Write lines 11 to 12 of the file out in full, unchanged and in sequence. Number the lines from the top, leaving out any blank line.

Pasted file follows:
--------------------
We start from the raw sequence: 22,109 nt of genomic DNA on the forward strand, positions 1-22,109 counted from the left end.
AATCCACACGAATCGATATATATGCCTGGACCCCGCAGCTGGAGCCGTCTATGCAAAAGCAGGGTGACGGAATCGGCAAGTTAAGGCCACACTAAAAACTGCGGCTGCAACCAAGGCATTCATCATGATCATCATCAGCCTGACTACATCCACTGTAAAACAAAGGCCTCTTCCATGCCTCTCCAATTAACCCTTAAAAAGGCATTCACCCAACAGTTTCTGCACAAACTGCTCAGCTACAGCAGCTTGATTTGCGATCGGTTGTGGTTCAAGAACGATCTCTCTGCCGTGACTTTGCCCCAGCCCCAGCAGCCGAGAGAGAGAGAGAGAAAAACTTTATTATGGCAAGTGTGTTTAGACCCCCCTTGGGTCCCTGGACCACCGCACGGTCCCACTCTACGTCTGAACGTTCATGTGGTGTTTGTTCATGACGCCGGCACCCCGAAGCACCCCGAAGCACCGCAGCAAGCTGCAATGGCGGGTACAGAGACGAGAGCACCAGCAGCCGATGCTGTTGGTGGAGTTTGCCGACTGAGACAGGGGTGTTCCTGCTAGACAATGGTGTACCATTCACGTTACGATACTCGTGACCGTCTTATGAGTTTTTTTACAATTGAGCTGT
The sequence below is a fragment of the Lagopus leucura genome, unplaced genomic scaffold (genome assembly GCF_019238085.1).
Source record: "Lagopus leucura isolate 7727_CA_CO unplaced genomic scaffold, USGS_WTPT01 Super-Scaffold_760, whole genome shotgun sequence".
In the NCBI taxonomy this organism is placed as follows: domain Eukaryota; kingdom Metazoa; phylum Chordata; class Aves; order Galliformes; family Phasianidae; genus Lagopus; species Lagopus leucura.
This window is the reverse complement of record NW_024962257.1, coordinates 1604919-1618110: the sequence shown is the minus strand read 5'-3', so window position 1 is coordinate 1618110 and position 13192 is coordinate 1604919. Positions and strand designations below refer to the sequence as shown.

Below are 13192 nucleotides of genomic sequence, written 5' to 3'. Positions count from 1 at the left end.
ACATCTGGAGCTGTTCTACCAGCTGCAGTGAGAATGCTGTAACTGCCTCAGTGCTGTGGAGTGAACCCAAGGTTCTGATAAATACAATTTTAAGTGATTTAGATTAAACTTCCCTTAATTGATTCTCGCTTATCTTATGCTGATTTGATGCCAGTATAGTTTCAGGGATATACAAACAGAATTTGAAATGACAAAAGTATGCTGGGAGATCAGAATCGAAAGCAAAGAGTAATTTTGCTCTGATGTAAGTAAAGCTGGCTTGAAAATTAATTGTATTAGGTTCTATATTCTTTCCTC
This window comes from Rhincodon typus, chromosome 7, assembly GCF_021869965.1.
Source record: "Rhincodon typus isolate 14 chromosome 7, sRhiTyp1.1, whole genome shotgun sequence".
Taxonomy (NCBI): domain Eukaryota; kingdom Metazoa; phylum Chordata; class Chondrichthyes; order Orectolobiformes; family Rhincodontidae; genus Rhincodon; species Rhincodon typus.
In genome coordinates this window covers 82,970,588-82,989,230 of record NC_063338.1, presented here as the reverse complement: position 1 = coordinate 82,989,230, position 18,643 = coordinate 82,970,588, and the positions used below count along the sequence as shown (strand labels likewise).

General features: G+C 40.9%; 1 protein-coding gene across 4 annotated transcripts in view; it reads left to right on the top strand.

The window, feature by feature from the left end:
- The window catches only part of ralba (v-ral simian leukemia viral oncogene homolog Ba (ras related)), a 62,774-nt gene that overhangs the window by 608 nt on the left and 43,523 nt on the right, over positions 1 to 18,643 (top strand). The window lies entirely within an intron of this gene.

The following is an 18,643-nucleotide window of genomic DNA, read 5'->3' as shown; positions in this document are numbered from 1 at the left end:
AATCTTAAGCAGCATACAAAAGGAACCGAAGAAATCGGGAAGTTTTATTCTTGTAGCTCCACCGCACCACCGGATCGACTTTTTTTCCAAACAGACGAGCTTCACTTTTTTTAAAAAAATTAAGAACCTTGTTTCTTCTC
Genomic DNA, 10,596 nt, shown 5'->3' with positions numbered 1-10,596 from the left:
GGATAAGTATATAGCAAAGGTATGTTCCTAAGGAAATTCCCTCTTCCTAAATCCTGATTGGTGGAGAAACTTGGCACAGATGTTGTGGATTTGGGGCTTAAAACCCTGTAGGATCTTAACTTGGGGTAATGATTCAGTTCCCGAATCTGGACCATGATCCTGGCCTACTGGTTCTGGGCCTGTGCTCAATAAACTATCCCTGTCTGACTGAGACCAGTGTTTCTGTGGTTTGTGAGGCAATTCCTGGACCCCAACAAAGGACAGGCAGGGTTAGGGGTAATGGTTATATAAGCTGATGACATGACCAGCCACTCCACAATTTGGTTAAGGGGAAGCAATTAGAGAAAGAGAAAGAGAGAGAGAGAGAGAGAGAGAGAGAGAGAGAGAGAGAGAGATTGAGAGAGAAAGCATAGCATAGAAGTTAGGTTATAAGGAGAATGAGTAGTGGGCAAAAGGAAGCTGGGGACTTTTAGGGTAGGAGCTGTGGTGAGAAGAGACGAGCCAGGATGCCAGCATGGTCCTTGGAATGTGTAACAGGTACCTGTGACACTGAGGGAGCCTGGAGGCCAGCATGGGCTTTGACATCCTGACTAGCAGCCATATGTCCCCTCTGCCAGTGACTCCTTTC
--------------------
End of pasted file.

Taxonomy (NCBI): domain Eukaryota; kingdom Metazoa; phylum Chordata; class Chondrichthyes; order Orectolobiformes; family Rhincodontidae; genus Rhincodon; species Rhincodon typus.
In genome coordinates this window covers 82,970,588-82,989,230 of record NC_063338.1, presented here as the reverse complement: position 1 = coordinate 82,989,230, position 18,643 = coordinate 82,970,588, and the positions used below count along the sequence as shown (strand labels likewise).